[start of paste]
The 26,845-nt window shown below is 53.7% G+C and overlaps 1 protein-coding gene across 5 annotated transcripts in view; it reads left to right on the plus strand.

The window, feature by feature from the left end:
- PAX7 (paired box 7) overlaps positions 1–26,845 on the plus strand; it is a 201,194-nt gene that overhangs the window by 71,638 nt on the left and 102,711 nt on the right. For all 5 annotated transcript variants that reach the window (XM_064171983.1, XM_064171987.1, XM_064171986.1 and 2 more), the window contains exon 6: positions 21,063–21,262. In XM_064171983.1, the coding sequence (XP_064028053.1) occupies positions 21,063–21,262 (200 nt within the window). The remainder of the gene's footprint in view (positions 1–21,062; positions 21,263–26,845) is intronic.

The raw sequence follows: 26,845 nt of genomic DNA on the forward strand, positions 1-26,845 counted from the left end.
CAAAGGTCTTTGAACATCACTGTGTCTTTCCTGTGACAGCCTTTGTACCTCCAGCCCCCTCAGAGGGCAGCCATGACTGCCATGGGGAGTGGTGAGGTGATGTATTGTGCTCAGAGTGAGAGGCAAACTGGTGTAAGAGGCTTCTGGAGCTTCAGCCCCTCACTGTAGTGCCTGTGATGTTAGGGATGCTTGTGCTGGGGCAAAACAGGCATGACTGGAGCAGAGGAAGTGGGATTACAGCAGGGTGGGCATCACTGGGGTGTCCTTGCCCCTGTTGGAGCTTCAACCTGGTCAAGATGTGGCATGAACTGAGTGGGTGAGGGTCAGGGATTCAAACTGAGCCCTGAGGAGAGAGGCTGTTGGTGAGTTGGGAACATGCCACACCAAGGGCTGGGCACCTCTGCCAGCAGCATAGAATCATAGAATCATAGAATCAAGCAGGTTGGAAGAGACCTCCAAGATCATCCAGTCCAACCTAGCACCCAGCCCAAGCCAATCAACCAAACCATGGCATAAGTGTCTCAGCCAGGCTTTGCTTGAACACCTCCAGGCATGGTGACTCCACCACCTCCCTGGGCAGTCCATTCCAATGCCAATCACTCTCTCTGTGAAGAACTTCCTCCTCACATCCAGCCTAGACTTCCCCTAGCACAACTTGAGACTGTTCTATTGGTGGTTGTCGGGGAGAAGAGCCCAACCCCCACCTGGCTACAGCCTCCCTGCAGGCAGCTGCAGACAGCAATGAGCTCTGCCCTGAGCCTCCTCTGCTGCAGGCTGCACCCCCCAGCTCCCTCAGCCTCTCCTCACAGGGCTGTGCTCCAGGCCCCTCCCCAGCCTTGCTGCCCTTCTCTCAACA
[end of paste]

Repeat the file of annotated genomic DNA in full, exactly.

The 26,845-nt window shown below is 53.7% G+C and overlaps 1 protein-coding gene across 5 annotated transcripts in view; it reads left to right on the plus strand.

The window, feature by feature from the left end:
- PAX7 (paired box 7) overlaps positions 1–26,845 on the plus strand; it is a 201,194-nt gene that overhangs the window by 71,638 nt on the left and 102,711 nt on the right. For all 5 annotated transcript variants that reach the window (XM_064171983.1, XM_064171987.1, XM_064171986.1 and 2 more), the window contains exon 6: positions 21,063–21,262. In XM_064171983.1, the coding sequence (XP_064028053.1) occupies positions 21,063–21,262 (200 nt within the window). The remainder of the gene's footprint in view (positions 1–21,062; positions 21,263–26,845) is intronic.

The raw sequence follows: 26,845 nt of genomic DNA on the forward strand, positions 1-26,845 counted from the left end.
CAAAGGTCTTTGAACATCACTGTGTCTTTCCTGTGACAGCCTTTGTACCTCCAGCCCCCTCAGAGGGCAGCCATGACTGCCATGGGGAGTGGTGAGGTGATGTATTGTGCTCAGAGTGAGAGGCAAACTGGTGTAAGAGGCTTCTGGAGCTTCAGCCCCTCACTGTAGTGCCTGTGATGTTAGGGATGCTTGTGCTGGGGCAAAACAGGCATGACTGGAGCAGAGGAAGTGGGATTACAGCAGGGTGGGCATCACTGGGGTGTCCTTGCCCCTGTTGGAGCTTCAACCTGGTCAAGATGTGGCATGAACTGAGTGGGTGAGGGTCAGGGATTCAAACTGAGCCCTGAGGAGAGAGGCTGTTGGTGAGTTGGGAACATGCCACACCAAGGGCTGGGCACCTCTGCCAGCAGCATAGAATCATAGAATCATAGAATCAAGCAGGTTGGAAGAGACCTCCAAGATCATCCAGTCCAACCTAGCACCCAGCCCAAGCCAATCAACCAAACCATGGCATAAGTGTCTCAGCCAGGCTTTGCTTGAACACCTCCAGGCATGGTGACTCCACCACCTCCCTGGGCAGTCCATTCCAATGCCAATCACTCTCTCTGTGAAGAACTTCCTCCTCACATCCAGCCTAGACTTCCCCTAGCACAACTTGAGACTGTTCTATTGGTGGTTGTCGGGGAGAAGAGCCCAACCCCCACCTGGCTACAGCCTCCCTGCAGGCAGCTGCAGACAGCAATGAGCTCTGCCCTGAGCCTCCTCTGCTGCAGGCTGCACCCCCCAGCTCCCTCAGCCTCTCCTCACAGGGCTGTGCTCCAGGCCCCTCCCCAGCCTTGCTGCCCTTCTCTCAACA